Good News: Georgia Airports Mean Business!

By Scott Spangler on July 2nd, 2012
This YouTube video is but one half of Georgia’s airport promotion.

Seeking escape from pervasive bad-new morosity I quickly discovered some really good and uplifting aviation activity in Georgia, which recently launched a two-part promotion, Georgia Airports Mean Business. Along with this YouTube video, which the state also distributes on DVD, is the printed and online  2011 Georgia Statewide Airport Economic Impact Study, which covers the states 104 public-owned, public-use fields.

In 1992 the economic contributions of Georgia’s airports was $16.8 billion; it’s grown to $62.8 billion, with 471,100 jobs with a $17.8 billion annual payroll. But that’s not the really good news. That’s reserved for the impetus for the branded promotion effort.

“Those of us in aviation, whether we’re pilots or on the infrastructure side, we get it,” says Carol Comer, director of intermodal transportation (aviation, rail, and waterway) for the state department of transportation. “The harder sell is for the family in a rural area who may have never been on an airliner, much less  general aviation airplane.”

Business aviation was the perfect way to show people how GA and their local airport touched their daily lives. Watch the video and you’ll see a diverse group from a media conglomerate CEO to city leaders to an onion salesman. Their common denominator is aviation (and they are all members of NBAA and the Georgia Business Aviation Association).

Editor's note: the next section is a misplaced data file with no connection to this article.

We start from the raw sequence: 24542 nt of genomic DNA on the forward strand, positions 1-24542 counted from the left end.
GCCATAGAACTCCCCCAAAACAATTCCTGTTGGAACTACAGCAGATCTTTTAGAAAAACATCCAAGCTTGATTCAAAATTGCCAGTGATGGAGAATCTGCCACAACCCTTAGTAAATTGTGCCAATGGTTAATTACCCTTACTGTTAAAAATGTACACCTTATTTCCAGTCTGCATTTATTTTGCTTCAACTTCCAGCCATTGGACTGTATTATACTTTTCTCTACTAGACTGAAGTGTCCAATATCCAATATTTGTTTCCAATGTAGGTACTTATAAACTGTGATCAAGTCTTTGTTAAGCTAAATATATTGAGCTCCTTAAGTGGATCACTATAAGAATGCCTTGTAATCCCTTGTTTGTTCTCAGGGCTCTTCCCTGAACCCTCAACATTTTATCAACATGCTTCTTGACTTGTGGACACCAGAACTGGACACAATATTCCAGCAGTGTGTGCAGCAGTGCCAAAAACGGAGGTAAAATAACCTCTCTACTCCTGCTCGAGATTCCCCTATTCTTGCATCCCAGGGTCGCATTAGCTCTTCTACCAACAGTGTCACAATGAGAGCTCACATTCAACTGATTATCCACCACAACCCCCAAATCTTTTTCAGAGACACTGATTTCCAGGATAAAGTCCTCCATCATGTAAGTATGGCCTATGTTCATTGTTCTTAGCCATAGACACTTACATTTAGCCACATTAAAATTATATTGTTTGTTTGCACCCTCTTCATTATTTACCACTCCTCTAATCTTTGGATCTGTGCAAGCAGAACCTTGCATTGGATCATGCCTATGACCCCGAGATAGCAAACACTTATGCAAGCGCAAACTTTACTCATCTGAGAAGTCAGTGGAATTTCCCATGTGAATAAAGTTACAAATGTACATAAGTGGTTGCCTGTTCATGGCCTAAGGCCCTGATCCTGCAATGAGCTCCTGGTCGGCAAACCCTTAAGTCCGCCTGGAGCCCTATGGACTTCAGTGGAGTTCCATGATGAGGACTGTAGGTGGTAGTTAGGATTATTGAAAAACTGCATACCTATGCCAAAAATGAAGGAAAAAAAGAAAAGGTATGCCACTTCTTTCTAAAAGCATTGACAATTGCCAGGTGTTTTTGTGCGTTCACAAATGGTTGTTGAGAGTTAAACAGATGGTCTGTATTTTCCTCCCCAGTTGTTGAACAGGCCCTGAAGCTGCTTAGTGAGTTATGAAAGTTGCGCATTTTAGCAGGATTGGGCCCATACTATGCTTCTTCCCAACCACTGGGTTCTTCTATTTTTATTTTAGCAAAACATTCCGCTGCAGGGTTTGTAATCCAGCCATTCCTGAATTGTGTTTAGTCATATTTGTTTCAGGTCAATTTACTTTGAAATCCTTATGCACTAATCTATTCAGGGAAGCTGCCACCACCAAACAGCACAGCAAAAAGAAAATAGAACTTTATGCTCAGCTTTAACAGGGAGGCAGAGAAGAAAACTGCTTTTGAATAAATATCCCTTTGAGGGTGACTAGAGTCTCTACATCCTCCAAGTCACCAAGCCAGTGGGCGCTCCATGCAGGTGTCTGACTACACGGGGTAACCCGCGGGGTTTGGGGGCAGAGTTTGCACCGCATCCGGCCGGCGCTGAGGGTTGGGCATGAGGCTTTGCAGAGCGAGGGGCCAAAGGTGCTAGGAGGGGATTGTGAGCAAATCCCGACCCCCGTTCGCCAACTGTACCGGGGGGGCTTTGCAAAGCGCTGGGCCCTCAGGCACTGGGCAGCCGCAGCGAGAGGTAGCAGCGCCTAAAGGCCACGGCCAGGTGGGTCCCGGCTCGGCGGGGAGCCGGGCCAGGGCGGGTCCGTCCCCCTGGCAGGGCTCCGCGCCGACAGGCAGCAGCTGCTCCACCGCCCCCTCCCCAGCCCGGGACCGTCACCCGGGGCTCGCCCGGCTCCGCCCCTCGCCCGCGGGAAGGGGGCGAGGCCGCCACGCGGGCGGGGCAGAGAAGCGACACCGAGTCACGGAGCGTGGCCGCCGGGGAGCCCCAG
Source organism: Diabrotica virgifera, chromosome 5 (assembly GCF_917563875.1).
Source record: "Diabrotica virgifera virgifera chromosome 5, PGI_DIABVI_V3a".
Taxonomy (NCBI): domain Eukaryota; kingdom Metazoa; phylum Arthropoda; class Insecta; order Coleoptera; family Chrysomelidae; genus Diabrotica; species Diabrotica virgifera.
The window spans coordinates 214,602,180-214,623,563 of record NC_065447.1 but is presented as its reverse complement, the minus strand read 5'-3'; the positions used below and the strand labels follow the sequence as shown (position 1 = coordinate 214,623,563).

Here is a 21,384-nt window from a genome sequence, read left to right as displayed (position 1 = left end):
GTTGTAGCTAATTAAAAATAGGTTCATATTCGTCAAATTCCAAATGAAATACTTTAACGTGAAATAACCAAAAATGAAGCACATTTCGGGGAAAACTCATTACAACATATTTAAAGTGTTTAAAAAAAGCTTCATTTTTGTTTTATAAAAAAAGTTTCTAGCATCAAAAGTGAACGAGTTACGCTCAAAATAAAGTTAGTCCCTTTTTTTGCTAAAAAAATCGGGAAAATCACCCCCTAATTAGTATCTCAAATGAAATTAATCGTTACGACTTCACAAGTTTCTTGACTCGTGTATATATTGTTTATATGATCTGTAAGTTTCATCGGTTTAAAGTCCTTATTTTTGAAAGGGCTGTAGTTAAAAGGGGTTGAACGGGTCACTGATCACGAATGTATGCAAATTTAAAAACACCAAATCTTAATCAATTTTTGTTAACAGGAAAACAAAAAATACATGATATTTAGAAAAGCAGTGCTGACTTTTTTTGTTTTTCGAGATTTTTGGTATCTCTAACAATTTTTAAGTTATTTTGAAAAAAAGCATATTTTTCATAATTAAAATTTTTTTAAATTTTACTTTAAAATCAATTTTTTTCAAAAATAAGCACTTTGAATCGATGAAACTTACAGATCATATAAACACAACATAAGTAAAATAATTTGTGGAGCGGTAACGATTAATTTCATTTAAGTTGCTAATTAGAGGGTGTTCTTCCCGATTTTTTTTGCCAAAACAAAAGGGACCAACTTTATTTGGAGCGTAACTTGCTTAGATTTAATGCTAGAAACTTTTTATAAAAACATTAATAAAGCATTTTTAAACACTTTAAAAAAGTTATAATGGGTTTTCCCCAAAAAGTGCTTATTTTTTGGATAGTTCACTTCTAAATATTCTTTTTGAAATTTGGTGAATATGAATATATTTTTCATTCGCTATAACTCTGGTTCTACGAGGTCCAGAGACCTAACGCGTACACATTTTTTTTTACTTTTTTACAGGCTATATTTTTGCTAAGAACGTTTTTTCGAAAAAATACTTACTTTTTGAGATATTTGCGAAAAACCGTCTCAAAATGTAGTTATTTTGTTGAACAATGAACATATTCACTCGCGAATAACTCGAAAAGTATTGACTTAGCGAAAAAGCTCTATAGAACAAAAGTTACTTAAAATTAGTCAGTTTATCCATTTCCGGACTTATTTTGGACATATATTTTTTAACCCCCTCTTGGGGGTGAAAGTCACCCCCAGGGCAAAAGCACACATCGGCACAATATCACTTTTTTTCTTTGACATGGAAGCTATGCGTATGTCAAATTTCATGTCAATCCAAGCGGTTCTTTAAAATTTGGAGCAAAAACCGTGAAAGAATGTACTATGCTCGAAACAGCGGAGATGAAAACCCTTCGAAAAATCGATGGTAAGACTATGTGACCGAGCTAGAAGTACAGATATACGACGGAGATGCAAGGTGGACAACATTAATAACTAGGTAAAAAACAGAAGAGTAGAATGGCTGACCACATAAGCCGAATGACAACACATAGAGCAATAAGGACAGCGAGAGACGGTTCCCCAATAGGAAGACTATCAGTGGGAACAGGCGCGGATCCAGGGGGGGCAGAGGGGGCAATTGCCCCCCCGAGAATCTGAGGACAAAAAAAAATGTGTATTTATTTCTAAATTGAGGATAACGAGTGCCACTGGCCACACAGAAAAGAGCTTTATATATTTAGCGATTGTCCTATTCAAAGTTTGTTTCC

GAMB LogoEven more promising is that this two-part effort was a predetermined plan, not some happy happenstance. A single firm did all the work, and during the planning, someone wondered where access to airport ranked when a business picks a hometown. “So we asked,” says Comer, and convenient proximity to commercial and GA airports ranked in the Top 10.

When allocating limited airport improvement funds, among many factors, the state weighs the airport’s return by economic development, the retention of an existing company, or the attraction of a new one, when making its decisions. A nearby airport that serves is aviation needs is “is important for business,” says Comer, “and business brings jobs.” Well said, and a plan well executed. – Scott

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